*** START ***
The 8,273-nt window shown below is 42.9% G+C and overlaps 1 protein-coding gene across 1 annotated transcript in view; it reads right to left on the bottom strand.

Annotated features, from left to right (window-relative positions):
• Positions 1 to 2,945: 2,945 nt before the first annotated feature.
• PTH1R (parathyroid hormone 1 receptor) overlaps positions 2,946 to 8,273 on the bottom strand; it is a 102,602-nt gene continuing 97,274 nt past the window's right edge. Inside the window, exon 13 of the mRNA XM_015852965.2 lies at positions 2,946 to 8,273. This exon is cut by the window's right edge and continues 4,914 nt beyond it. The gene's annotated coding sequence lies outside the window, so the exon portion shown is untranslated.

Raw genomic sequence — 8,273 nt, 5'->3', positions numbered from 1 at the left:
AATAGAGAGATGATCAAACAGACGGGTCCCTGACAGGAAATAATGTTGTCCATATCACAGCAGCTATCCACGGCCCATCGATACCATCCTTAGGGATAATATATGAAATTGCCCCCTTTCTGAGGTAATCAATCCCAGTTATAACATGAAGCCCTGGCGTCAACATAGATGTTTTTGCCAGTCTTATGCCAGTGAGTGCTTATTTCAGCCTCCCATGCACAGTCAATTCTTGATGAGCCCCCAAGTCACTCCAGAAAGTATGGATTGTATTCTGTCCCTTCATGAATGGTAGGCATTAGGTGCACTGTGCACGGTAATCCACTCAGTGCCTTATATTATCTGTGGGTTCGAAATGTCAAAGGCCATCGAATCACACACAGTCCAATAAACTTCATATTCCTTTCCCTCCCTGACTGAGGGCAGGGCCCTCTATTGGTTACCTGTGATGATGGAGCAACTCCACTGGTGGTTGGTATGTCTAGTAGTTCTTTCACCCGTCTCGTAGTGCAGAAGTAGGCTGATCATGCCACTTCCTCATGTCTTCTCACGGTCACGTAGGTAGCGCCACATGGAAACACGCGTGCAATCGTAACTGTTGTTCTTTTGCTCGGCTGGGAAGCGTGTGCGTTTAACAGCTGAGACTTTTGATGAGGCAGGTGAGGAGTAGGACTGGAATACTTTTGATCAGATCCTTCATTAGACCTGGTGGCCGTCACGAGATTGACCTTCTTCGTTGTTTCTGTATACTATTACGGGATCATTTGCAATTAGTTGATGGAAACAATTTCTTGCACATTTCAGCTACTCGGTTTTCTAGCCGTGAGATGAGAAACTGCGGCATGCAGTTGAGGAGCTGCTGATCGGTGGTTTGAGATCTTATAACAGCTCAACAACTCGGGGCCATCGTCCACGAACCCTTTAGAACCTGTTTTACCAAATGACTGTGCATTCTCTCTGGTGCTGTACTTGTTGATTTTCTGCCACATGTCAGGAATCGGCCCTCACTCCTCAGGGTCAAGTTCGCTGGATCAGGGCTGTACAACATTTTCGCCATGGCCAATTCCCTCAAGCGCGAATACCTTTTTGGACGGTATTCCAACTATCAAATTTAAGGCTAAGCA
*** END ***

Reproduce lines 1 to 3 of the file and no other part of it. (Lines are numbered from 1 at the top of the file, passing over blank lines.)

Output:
The 8,273-nt window shown below is 42.9% G+C and overlaps 1 protein-coding gene across 1 annotated transcript in view; it reads right to left on the bottom strand.

Annotated features, from left to right (window-relative positions):
• Positions 1 to 2,945: 2,945 nt before the first annotated feature.